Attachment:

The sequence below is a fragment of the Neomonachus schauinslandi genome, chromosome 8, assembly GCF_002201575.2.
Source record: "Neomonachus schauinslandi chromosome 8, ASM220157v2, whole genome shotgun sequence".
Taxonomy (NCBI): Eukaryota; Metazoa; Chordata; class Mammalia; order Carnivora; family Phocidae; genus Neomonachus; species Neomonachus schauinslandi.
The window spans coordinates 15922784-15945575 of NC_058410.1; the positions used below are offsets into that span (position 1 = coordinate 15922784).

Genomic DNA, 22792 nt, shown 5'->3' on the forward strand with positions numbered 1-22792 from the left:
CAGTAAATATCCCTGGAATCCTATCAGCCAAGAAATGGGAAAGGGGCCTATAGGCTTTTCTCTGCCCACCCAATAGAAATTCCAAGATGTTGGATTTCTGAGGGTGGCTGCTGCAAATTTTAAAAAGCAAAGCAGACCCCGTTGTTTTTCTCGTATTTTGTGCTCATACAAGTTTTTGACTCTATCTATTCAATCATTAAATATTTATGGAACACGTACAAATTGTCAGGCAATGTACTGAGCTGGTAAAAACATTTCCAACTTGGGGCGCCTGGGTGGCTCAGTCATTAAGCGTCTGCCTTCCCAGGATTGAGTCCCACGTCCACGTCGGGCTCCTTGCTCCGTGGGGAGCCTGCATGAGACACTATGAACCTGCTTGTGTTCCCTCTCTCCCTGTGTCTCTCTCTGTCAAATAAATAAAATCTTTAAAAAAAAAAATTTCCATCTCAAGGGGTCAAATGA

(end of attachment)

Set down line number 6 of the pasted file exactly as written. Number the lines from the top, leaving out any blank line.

CAGTAAATATCCCTGGAATCCTATCAGCCAAGAAATGGGAAAGGGGCCTATAGGCTTTTCTCTGCCCACCCAATAGAAATTCCAAGATGTTGGATTTCTGAGGGTGGCTGCTGCAAATTTTAAAAAGCAAAGCAGACCCCGTTGTTTTTCTCGTATTTTGTGCTCATACAAGTTTTTGACTCTATCTATTCAATCATTAAATATTTATGGAACACGTACAAATTGTCAGGCAATGTACTGAGCTGGTAAAAACATTTCCAACTTGGGGCGCCTGGGTGGCTCAGTCATTAAGCGTCTGCCTTCCCAGGATTGAGTCCCACGTCCACGTCGGGCTCCTTGCTCCGTGGGGAGCCTGCATGAGACACTATGAACCTGCTTGTGTTCCCTCTCTCCCTGTGTCTCTCTCTGTCAAATAAATAAAATCTTTAAAAAAAAAAATTTCCATCTCAAGGGGTCAAATGA